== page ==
Growth Mindset, as defined by researcher and author Carol Dweck, is the belief that talent, ability and intelligence can be developed with effort, effective strategies and support from others as opposed to being fixed qualities that are unchangeable. Cultivating a growth mindset can help you transform the beliefs you have about yourself, change your response to challenges, and optimize performance. Applying a growth mindset will make you more likely to navigate the ups and downs of your college experience, embrace challenges as opportunities for growth, and persist in the face of setbacks.

Consider these approaches to develop a growth mindset:

  • Challenge yourself to recognize the power of mindsets. Embrace the belief that ability (e.g./ intellectual, artistic, musical, athletic) is malleable and that mistakes are opportunities for learning.
  • Recognize that you can grow your abilities over time by applying effort, seeking feedback, developing effective learning strategies, engaging in practice and making use of resources.
  • Distance your identity from performance. This can be very difficult if you have been consistently praised for being “smart” or “a good athlete” or “talented” growing up. However, integrating your identity with performance can actually undermine your performance. This is especially true when you perform well because of how much is at stake if at any moment you do not perform well. Instead, attach your identity, the effort you apply and your motivation to the value of effort and the process of learning itself.
    • I am someone who persists and challenges myself to learn even when it becomes difficult because that’s how I grow.” vs “I performed well because I am good at math.”
  • When you hear yourself using labels such as “I am not a _________ (math, writing, science) person” question how and when these beliefs began to develop. Challenge this fixed mindset by identifying the ways in which you have made or can make progress in this area over time with increased practice.
  • Remind yourself that struggle does not mean that you are incapable. The strain of trying to learn is the process that invokes learning. Struggle is simply a natural part of the learning process indicating that additional steps, strategies and/or support is needed.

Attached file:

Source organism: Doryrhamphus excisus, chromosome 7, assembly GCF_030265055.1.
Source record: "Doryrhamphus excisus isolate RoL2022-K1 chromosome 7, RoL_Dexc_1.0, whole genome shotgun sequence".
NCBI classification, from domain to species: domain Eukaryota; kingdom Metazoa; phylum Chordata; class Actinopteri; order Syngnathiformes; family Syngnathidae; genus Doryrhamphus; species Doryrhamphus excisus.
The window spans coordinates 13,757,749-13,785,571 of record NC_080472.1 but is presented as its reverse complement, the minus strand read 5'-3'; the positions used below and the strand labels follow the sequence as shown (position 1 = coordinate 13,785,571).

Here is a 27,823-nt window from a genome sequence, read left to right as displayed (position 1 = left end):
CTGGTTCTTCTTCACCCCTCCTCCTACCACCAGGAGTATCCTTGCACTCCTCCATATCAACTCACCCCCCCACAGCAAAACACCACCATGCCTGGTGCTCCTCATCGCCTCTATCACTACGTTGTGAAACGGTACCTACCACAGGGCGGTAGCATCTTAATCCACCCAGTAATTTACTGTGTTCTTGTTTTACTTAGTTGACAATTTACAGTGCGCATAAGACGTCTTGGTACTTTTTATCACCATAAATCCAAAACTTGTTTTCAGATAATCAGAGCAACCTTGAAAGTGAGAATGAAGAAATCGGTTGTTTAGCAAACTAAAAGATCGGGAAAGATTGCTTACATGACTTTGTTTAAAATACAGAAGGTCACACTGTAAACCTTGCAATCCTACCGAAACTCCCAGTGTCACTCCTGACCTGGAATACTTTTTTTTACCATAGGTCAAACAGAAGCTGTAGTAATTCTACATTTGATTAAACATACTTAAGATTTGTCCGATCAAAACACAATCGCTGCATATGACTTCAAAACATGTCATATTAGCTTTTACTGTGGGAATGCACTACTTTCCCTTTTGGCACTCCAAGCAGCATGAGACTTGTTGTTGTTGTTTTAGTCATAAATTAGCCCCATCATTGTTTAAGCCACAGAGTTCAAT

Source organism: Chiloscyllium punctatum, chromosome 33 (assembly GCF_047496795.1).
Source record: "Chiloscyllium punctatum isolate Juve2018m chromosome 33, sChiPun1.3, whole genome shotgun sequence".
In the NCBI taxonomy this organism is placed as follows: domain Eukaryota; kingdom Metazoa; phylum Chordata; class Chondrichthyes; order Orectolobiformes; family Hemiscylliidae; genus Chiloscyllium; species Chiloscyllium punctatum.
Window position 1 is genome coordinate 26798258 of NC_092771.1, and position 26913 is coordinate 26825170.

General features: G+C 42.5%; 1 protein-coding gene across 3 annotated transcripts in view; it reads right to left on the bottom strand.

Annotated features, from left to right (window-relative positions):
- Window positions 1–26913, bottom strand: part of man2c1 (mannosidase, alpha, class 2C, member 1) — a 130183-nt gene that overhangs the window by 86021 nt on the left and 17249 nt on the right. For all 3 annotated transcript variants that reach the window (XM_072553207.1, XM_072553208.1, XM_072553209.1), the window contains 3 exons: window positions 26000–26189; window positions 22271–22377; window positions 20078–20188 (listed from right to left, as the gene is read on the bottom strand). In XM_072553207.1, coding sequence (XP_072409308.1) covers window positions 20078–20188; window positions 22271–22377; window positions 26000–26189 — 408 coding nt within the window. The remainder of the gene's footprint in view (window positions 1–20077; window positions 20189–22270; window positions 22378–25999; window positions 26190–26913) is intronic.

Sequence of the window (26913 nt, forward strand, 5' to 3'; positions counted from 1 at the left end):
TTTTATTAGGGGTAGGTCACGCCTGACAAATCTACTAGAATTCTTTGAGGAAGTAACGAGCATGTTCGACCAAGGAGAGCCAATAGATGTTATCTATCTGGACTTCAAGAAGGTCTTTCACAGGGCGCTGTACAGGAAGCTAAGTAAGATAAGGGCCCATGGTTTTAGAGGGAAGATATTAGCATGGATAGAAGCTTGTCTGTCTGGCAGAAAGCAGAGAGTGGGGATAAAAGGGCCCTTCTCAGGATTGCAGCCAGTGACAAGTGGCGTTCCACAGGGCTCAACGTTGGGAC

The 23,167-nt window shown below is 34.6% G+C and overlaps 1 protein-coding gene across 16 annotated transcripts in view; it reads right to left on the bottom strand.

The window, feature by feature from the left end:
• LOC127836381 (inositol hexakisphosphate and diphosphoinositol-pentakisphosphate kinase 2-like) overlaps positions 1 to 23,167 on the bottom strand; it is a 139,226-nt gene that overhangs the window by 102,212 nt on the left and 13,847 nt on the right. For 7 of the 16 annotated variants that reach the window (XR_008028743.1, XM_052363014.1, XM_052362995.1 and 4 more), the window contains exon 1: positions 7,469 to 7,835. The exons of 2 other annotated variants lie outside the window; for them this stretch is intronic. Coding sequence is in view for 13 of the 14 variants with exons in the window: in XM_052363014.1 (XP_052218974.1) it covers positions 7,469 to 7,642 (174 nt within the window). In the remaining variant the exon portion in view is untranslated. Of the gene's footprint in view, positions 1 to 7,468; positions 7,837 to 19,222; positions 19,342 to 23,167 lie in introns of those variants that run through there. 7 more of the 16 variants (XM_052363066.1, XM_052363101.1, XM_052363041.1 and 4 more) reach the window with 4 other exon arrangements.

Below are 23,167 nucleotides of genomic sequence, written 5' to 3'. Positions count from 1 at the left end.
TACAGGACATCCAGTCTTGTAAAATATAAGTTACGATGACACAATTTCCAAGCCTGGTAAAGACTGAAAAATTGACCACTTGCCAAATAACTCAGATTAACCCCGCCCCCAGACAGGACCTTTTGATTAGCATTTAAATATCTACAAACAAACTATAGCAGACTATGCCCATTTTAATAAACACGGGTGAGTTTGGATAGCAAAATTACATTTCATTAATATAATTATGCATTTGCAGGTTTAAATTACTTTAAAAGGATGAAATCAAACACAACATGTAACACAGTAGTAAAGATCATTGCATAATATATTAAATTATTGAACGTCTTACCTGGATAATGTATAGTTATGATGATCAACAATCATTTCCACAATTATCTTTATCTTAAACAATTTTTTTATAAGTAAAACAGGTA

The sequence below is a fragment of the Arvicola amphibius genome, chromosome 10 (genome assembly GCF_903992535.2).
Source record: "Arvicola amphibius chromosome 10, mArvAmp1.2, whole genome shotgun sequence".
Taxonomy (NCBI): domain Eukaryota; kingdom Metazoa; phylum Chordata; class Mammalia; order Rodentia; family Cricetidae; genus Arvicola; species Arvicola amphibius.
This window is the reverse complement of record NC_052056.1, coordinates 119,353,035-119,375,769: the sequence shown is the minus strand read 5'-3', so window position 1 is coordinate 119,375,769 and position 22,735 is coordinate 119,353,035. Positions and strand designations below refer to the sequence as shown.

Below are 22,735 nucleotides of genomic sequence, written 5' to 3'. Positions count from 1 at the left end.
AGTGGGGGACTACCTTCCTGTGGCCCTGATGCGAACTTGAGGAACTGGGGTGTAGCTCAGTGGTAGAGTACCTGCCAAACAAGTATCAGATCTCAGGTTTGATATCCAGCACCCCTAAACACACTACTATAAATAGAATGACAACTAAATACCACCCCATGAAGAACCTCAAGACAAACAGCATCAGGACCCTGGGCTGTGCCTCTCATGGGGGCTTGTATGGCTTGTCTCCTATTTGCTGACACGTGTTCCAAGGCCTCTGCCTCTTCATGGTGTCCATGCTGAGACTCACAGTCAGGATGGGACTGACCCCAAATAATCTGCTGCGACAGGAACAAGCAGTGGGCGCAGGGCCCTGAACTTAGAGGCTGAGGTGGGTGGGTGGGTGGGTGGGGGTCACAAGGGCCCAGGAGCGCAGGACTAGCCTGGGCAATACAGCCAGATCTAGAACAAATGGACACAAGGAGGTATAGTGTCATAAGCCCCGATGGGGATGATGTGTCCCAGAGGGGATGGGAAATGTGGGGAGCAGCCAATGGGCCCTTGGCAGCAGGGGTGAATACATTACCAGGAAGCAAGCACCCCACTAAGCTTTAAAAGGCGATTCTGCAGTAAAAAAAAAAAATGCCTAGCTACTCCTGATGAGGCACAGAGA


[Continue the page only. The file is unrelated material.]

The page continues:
• Focus on verbs (your persistence, effort, problem-solving) not labels (being smart, talented, athletic) not only when making errors, but especially when you have performed well.
  • Analyze errors and get help to understand why you did not perform as well as you would have liked. Identify what verbs led to poor performance versus applying labels. Identify specific action steps for how you can improve. Remember that mentors, advisors, coaches, and professors are passionate about their fields and welcome conversations with students who are seeking to learn and improve!
  • Seek out mentors, advisors, coaches and professors who espouse a growth mindset and who are willing to share their own setbacks, including how they learned and grew from their experiences with adversity.
  • When something is challenging, praise yourself for seeking feedback, trying new approaches, investing effort, and progress made toward developing a deeper understanding. These are key elements to developing a growth mindset.
  • To deepen your understanding of growth mindset, try an exercise of writing a letter to the next person going through your struggle to explain the difference between applying a growth mindset and a fixed mindset as a way to help improve your own performance now and in the future.

Interested in learning more?

Watch this talk to learn more about Mindset and Success.
Listen to this podcast about how to Enhance Performance and Learning by Applying a Growth Mindset.

Crum, A. J., Jamieson, J. P., & Akinola, M. (2020). Optimizing stress: An integrated intervention for regulating stress responses. Emotion, 20(1), 120–125.
Dweck, C. S. (2006). Mindset: The new psychology of success. Random House.
Yeager, D.S., Bryan, C.J., Gross, J.J. et al. A synergistic mindsets intervention protects adolescents from stress. Nature 607, 512–520 (2022).